2) Keep this area away from the entry/exit areas of the building if at all possible. This reduces the risk of Littles running out into the parking lot (something my littlest thought was super funny when she was 3).

3) Another thing to be mindful of is reducing nooks and crannies to a bare minimum if at all. Littles need to be in plain sight for parents and staff at all times. One might argue that the entire section could be somewhat visually blocked off from the public eye if possible, but make sure that the people who NEED to be supervising them effortlessly, can.

4) Create some really fun 1 and a Half seats for parents to be able to curl up with their Littles to read to them. I have TONS of favorites here but I'll leave you with my top two. I use the 1 1/2 Spot Tablet Arm Chair by Worden CLICK HERE or an oversized cozy chair like this Olympian 2 Seater by JSI CLICK HERE if I need a more cost-effective option. Anything similar will suffice.

5) Add some fun and charm with unique benches, stools and chairs and scatter them throughout to encourage comfy reading so they'll stay a little longer. These are fantastic options:

Little Marquette by Leland

Solit Sit Chair by Gressco

Handy Stool by Leland

Finn Nu Bench by JSI (scroll down a bit and click on "benches"

BeSPACE Bench by JSI (Scroll down - It is absolutely stunning and you can specify it with two tones of color)

6) And speaking of color, make sure you spice up your Children's spaces with plenty of texture and color but don't overdo it on the super bold saturated colors. They will only increase hyperactivity and don't lend themselves to a relaxed reading environment.


Teens should be their OWN category of design. They require private space but without too much privacy. They want spaces to group with their friends sometimes and then sometimes they just want to bask in isolation. Not unlike cats, you want to give them good design but totally make them think it was their idea in the first place. Here are a few of my tricks of the trade:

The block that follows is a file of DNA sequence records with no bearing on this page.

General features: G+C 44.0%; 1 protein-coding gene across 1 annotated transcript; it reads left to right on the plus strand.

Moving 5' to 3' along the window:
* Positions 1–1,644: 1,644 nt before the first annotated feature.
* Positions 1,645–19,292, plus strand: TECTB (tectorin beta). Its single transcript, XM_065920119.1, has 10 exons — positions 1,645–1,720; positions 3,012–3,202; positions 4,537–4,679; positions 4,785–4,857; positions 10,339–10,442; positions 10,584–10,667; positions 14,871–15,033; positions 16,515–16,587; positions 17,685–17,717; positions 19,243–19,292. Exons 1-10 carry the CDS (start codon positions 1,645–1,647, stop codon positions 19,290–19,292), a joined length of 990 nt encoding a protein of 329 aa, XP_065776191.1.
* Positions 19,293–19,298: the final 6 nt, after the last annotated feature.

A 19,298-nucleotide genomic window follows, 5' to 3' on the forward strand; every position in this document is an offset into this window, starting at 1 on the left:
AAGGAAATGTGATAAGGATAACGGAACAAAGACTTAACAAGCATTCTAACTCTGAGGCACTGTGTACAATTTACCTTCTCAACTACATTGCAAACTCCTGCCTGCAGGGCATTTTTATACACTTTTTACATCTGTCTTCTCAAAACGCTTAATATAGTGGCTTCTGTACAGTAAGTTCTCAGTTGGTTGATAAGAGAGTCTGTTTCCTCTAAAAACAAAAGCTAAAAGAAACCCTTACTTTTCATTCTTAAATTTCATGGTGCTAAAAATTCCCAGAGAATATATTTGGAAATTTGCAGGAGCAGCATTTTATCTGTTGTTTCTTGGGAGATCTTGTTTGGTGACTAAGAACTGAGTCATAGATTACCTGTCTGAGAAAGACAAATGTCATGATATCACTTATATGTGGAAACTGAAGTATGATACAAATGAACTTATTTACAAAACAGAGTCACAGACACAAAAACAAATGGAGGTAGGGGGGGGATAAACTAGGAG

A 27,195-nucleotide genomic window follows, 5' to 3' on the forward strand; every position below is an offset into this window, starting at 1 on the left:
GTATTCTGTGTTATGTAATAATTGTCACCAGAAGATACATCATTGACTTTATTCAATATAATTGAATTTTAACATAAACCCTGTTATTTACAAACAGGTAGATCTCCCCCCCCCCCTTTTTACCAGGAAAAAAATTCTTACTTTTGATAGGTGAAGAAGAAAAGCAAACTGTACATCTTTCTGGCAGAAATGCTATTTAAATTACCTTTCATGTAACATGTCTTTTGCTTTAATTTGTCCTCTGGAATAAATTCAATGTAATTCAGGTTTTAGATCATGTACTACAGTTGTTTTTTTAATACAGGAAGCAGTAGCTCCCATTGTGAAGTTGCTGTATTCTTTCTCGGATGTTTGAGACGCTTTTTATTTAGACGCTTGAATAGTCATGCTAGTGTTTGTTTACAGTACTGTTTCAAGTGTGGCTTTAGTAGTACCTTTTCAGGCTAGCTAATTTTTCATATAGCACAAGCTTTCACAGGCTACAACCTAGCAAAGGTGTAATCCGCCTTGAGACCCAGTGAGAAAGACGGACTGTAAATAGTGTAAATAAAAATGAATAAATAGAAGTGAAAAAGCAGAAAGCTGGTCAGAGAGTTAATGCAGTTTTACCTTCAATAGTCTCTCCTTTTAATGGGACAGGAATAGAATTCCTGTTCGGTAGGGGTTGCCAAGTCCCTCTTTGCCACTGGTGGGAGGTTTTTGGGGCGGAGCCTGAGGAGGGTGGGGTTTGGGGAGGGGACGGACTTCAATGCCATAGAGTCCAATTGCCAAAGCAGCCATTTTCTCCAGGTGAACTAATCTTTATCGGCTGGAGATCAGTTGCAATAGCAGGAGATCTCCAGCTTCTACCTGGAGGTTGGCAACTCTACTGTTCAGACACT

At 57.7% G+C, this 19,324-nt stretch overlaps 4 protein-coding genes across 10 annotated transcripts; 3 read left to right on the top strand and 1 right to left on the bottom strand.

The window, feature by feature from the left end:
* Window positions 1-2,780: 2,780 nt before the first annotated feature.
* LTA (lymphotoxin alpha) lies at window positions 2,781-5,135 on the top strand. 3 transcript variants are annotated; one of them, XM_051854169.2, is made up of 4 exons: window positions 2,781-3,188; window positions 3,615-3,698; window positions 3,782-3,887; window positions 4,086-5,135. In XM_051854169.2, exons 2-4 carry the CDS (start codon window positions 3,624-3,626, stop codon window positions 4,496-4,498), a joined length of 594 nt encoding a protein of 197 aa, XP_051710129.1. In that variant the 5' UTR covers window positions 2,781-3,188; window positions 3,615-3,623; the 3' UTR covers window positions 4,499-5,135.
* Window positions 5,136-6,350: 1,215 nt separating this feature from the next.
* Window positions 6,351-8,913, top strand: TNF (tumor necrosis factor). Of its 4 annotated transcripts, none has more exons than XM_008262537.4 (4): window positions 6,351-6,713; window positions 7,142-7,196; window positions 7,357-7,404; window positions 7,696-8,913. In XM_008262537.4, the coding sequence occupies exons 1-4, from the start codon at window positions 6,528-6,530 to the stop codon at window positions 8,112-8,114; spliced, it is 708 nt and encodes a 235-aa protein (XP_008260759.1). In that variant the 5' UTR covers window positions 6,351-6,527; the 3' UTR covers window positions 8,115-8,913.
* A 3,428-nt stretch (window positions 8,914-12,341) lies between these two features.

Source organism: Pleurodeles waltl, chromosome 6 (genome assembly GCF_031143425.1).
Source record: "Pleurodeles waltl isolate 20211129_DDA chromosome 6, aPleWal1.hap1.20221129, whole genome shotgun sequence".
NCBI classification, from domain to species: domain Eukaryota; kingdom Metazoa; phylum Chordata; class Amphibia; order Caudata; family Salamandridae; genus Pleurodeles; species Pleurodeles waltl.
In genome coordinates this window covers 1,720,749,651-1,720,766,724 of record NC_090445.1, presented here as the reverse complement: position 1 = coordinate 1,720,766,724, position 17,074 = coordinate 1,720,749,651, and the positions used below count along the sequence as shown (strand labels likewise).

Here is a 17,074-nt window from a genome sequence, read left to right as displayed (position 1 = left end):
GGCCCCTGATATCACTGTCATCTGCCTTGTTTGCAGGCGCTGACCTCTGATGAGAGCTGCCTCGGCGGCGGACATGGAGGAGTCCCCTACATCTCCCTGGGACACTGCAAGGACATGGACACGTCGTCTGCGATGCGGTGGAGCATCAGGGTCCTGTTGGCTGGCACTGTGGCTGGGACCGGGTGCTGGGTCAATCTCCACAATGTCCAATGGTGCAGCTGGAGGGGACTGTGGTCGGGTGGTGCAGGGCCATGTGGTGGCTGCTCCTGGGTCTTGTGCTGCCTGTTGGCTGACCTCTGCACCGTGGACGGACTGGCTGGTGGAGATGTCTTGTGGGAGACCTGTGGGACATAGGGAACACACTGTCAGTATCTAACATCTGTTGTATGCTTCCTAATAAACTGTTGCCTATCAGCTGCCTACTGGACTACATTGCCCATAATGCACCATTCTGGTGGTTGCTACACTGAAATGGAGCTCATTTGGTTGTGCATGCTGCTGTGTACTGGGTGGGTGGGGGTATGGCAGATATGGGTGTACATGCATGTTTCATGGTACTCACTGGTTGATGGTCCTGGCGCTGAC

1) Naturally you'll shelve books that they're currently reading and again, this will keep the younger patrons to their own domain.

2) Use your shelving and your furniture to create a very clearly defined space for Teens but without any hidey-holes that might lend themselves to unwanted mischief. And I'm pretty confident that "hidey-holes" is a technical Library term as one of my Library clients uses it frequently (I love her for it!). Teens need accountability but also covet their privacy.

3) I realize we're living in a Covid world right this minute, but make sure you have some gather spaces for groups that need or want to work together. These can work great for any homeschool learners anyway. Plus you'll be glad you have them when we're all snuggling and cuddling again. Well maybe no snuggling and cuddling for the teens.

4) Make sure you have creative seating that appeals to your Teen patrons. I'm currently using two types of somewhat unique seating that gets more attention than anything else we've ever used before aside from computer tables. One is the single-seater bench. The one I typically use is the Falcon Bench by Dunhill but I make sure they size it down to a single 36" seat on each side of the bench CLICK HERE. The other piece I use is sort of a custom-built systems piece that has three individual seats with desktop tables. They are all connected to form one unit while providing privacy. This image can be found at the top of this blog post.

5) Color and textures that appeal to Teens but also coordinate with your design concept are another great option. Learn more about concept design by visiting my blog on that topic HERE.


Youth design is so much fun. I really do enjoy it most out of all the designs I am blessed to work on. The best advice I can give to you is to tell you to tap into your inner creative soul. Start with some crazy and wild ideas just to get them on paper and out in the air. You can always tamp them down if need be. It's easier to tone down a little bit of crazy than it is to work your way up. And if you have any questions in the meantime, let me know. I'm here to help in any way that I can.


If you've read this and want to know where your Library's strengths and weaknesses are, then you'll definitely want to check out this FREE Library Design Assessment Worksheet and FREE Bonus Mini Course. What are you waiting for?!